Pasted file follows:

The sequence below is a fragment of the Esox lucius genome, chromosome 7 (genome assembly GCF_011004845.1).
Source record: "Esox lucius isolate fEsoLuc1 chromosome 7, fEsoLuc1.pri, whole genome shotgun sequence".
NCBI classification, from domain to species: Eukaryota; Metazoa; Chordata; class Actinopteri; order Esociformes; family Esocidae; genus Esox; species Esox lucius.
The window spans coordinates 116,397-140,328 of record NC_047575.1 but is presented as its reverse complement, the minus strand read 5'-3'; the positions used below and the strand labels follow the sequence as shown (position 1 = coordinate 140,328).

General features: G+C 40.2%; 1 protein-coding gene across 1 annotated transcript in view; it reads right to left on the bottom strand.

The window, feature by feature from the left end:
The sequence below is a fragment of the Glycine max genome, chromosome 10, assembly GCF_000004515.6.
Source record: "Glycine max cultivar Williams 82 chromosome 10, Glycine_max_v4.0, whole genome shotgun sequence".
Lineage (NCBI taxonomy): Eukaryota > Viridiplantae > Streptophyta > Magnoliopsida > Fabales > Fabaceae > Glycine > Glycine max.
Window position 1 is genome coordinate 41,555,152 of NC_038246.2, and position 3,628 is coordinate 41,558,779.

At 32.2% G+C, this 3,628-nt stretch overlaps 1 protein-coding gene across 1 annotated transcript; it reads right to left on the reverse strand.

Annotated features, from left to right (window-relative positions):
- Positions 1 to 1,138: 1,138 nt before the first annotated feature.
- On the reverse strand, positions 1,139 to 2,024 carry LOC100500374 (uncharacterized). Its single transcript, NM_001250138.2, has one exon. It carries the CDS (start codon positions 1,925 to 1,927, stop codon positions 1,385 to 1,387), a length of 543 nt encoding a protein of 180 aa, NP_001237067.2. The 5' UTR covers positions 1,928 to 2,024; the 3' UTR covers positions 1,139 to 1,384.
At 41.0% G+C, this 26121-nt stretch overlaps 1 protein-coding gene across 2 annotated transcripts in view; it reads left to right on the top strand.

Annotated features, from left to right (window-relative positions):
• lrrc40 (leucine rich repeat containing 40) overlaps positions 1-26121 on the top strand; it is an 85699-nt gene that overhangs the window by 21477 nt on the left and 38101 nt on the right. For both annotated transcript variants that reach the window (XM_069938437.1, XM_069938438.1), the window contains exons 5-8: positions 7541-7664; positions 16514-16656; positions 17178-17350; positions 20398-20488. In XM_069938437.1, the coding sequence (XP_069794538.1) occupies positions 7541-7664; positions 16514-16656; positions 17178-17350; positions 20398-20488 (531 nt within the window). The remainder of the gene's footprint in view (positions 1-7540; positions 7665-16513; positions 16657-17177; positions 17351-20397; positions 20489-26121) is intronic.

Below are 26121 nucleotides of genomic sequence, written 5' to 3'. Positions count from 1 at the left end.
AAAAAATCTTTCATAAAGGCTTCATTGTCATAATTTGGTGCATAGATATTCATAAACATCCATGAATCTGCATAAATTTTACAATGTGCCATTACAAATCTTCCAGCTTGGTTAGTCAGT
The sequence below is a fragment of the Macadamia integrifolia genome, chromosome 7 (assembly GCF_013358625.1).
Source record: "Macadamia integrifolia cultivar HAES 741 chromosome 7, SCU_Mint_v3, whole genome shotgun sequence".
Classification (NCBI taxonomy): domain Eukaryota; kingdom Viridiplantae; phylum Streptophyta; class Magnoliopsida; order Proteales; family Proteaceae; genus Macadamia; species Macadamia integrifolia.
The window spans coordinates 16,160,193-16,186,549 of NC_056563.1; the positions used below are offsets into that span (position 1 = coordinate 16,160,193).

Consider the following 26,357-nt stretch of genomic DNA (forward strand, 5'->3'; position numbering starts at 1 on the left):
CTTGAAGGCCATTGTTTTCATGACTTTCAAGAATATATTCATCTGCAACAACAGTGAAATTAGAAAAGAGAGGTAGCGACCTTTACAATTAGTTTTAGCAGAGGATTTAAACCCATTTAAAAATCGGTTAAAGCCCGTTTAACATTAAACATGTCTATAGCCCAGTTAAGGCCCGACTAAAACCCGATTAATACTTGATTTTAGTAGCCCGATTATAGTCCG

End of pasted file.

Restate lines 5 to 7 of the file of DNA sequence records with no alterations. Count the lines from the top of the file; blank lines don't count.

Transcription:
General features: G+C 40.2%; 1 protein-coding gene across 1 annotated transcript in view; it reads right to left on the bottom strand.

The window, feature by feature from the left end:
The sequence below is a fragment of the Glycine max genome, chromosome 10, assembly GCF_000004515.6.